The trees of West Tisbury now have their own advisory group, formed by the select board to map existing street trees in the historic town center and plan for future plantings.

“Most of the trees … in the historic district are about 60 years old,” said Polly Hill Arboretum director Tim Boland, who chairs the new tree advisory committee. “The life of street trees in North America is generally less than 15 years.”

The committee will begin its work with a survey of the 230-acre district’s approximately 300 street trees, which Mr. Boland defined as growing within about 12 feet of the road. Polly Hill staff and students will use geographic information system (GIS) technology to create a digital map that includes not only the trees’ locations but the size, condition and estimated life span of each one, he said.

Committee will survey 230-acre district of approximately 300 trees. — Ray Ewing

The committee will also work with town tree warden Jeremiah Brown, Mr. Boland said, as well as calling on the expertise of local arborists from Bartlett Tree Experts, who track tree pests and diseases on the Island. The next task will be to plan how the town can sustain and diversify its natural canopy with further plantings as the current trees decline, Mr. Boland said.

“If you don’t have small trees coming on [when older ones fail], you’re really caught in a treeless, hot environment,” he said.

The town needs trees that can handle the changing climate, and there should be at least 10 different varieties planted in order to reduce the risk of species-sweeping pathogens like Dutch elm disease, Mr. Boland said. Originally discovered in China before it was named in the Netherlands, the disease wiped out the stately American elms that once graced the town center, Mr. Boland said, displaying a vintage photo of Alley’s General Store with its porch shaded by two large, long-gone elms.

Many of the stricken elms were replaced by Norway maples, which quickly become invasive, Mr. Boland told the Gazette Wednesday afternoon during a tour of trees outside the town library.

“The tree canopy of West Tisbury is probably at least 50 per cent maples,” he said. “They’re beautiful, and we’re not out to cut them all down,” he added. “We want them to senesce, and when they go away we’ll plant new trees.”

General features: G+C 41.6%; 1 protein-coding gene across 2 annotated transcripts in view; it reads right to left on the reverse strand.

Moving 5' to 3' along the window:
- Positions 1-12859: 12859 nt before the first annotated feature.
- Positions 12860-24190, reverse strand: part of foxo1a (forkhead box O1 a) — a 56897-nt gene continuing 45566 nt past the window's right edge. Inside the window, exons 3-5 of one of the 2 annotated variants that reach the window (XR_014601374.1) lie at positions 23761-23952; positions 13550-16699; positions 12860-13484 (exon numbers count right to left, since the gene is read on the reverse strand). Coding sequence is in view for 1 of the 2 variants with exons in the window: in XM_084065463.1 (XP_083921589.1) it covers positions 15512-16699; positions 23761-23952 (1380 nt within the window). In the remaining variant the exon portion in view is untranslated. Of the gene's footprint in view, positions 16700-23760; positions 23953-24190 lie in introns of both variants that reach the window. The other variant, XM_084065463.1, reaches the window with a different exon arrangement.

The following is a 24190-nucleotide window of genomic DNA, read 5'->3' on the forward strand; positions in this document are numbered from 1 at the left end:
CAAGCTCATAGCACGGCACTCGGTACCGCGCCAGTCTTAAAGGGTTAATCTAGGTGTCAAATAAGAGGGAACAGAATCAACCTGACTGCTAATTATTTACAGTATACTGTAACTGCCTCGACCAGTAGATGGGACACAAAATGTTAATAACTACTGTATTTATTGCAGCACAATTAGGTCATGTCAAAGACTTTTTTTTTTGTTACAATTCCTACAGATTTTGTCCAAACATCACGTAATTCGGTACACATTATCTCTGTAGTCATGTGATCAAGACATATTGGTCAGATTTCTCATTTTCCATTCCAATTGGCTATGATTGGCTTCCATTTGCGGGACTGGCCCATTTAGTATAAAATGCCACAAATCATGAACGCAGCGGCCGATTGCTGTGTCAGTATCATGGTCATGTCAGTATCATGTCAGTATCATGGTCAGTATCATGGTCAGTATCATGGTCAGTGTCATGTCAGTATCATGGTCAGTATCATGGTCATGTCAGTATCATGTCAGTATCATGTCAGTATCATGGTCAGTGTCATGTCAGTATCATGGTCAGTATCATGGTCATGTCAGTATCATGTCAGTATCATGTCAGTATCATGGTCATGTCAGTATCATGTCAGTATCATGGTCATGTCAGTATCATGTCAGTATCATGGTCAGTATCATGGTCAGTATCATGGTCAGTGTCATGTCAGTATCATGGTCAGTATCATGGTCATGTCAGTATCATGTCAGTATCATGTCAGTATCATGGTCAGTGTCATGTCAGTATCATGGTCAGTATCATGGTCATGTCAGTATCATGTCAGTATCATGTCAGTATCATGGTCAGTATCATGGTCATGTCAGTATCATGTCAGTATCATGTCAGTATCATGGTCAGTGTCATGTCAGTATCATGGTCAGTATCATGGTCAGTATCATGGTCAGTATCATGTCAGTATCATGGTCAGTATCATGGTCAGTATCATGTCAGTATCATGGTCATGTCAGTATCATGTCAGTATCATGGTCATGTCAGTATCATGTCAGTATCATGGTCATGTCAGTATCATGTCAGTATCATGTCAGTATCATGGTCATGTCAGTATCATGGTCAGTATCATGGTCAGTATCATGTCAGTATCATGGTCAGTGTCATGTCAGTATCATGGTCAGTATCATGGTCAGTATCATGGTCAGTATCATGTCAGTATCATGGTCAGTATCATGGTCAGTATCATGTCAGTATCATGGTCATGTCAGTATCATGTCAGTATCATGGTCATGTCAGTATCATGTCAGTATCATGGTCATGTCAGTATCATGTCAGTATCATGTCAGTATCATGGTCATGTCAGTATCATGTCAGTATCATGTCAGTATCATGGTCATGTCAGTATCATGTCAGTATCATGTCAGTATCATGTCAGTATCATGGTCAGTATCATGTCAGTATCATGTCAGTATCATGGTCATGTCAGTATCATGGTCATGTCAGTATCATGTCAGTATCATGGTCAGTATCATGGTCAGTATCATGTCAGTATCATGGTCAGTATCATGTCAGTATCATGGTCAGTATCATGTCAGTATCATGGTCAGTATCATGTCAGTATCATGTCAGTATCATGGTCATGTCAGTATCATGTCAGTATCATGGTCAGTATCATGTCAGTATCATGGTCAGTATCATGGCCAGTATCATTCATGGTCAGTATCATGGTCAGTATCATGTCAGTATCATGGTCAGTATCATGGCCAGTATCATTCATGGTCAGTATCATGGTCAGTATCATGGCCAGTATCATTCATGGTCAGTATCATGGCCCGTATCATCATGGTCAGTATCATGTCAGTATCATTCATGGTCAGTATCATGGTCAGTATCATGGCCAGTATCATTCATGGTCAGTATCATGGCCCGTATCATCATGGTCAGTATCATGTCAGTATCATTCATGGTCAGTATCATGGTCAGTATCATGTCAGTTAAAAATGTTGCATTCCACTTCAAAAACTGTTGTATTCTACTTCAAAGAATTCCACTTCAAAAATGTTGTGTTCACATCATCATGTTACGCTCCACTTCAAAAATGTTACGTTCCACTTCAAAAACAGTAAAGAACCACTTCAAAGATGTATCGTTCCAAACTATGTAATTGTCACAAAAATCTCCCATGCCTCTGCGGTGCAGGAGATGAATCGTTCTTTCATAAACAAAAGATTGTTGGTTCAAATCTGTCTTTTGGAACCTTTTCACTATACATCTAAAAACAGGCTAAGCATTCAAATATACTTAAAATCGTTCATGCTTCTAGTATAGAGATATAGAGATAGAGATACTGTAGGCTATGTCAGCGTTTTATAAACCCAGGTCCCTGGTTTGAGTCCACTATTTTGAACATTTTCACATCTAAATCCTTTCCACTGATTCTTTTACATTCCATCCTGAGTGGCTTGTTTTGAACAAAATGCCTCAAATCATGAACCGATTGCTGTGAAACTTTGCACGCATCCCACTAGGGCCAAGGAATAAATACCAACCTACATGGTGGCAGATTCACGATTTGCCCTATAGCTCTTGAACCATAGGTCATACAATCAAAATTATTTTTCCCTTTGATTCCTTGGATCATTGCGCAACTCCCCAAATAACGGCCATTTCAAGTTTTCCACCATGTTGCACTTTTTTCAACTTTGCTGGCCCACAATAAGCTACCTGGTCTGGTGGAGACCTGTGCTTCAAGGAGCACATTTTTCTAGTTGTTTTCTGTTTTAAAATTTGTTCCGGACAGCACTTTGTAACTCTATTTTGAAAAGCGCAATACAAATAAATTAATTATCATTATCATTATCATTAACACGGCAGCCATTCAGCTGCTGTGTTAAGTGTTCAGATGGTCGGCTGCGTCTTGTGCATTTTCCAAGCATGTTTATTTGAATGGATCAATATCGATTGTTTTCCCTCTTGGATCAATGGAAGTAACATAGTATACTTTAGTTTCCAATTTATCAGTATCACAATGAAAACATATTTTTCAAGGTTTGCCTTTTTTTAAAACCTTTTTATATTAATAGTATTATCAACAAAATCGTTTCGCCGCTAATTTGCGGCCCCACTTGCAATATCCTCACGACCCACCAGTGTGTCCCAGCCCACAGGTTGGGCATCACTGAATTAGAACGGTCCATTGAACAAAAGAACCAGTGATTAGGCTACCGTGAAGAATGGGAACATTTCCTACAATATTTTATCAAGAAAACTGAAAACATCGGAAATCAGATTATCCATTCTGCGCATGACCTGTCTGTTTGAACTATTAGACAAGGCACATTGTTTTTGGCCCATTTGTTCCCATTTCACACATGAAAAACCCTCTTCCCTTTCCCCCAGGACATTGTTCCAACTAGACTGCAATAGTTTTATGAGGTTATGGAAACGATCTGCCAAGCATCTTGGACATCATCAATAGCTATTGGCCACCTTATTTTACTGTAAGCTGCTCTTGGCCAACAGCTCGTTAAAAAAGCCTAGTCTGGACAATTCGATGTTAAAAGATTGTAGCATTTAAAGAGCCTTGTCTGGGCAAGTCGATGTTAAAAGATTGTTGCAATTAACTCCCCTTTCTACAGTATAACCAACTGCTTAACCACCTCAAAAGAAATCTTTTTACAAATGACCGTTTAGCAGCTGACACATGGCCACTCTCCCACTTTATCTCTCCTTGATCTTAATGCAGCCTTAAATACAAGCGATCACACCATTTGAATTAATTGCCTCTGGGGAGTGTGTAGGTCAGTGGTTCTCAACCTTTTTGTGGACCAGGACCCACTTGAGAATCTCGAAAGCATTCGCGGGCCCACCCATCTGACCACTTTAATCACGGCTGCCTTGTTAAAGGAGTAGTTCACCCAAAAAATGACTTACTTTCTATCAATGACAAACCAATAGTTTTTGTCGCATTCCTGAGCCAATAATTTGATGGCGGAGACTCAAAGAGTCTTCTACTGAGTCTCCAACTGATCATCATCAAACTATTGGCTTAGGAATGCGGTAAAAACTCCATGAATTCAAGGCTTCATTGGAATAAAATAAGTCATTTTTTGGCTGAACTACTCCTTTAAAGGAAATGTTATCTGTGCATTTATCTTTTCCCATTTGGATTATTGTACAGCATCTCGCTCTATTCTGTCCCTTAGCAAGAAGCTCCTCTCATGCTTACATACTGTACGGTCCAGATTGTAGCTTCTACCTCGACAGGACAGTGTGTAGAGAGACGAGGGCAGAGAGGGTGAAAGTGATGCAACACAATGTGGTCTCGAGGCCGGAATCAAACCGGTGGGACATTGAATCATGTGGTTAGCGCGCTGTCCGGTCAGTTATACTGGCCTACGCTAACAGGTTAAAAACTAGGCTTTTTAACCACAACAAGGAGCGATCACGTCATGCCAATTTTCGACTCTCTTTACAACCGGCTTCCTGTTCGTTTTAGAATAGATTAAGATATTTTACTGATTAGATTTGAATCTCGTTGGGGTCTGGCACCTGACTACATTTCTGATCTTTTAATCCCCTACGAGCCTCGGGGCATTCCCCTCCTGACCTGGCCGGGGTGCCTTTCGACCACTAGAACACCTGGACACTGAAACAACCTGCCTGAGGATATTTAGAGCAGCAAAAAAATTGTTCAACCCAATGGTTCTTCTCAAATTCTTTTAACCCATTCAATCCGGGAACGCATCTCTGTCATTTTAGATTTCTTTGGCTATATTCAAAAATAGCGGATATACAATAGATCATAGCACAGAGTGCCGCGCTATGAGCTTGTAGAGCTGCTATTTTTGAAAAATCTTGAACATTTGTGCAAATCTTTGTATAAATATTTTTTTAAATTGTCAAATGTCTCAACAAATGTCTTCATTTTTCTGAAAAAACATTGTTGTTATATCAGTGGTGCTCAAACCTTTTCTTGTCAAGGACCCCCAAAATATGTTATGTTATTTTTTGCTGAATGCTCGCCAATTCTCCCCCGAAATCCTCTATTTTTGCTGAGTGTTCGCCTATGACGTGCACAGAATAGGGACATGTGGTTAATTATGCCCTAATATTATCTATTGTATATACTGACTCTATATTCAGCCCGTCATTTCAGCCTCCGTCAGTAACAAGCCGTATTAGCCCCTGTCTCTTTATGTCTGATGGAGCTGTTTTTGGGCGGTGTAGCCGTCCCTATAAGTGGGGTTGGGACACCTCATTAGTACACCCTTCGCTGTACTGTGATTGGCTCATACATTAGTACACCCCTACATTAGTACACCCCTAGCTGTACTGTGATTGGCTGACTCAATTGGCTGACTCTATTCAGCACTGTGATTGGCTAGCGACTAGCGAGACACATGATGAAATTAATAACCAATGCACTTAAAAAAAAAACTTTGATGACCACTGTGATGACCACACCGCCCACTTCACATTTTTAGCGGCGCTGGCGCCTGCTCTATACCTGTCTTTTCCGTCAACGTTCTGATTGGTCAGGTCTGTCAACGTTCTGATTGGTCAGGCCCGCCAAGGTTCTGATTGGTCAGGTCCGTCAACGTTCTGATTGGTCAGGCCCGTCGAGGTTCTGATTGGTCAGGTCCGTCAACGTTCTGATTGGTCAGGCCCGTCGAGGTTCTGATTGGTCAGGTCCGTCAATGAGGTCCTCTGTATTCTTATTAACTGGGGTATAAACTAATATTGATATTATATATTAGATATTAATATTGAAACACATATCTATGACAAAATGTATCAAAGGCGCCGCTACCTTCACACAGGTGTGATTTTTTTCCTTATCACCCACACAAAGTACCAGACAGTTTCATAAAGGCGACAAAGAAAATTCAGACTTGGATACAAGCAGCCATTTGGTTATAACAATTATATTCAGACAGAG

As an example of a declining maple, Mr. Boland pointed out one riddled with cavities that stands hazardously close to the library’s parking area.

“That tree’s going to shatter, and that won’t be good.”

To ensure the healthiest town canopy in future years, Mr. Boland said no tree variety should amount to more than 10 per cent of the total. Disease-resistant American elms are now available, he said, and the town should plant more native trees as well.

“This is our dear old beetlebung,” he said, gesturing affectionately to a tree planted in the library lot.

Bristling with branches, the beetlebung could do with some pruning but otherwise appears in fine health, Mr. Boland said.

Tulip tree was part of West Tisbury library parking lot redesign. — Ray Ewing

The library site, which reopened to the public in 2014 after an extensive redesign, has been an incubator of sorts for the tree advisory concept.

“The idea of it started here,” said Mr. Boland, who was involved in selecting the trees for the property.

A line of sugar maples now stands where unruly Norway maples had crowded between the library parking lot and the Field Gallery lawn, he said. Nearby, a shapely American tulip poplar reaches its limbs skyward while a Polly Hill stewartia provides winter interest with its colorful, peeling bark.

Native oaks, as long as they’re well tended, could also form part of the town’s future canopy, Mr. Boland said.

Looking ahead, he said more and bigger trees could be planted if the town moves to bury its utility wires that are currently carried on poles.

Work on the initial West Tisbury tree survey will begin in earnest once the weather warms and leaves are out, Mr. Boland said.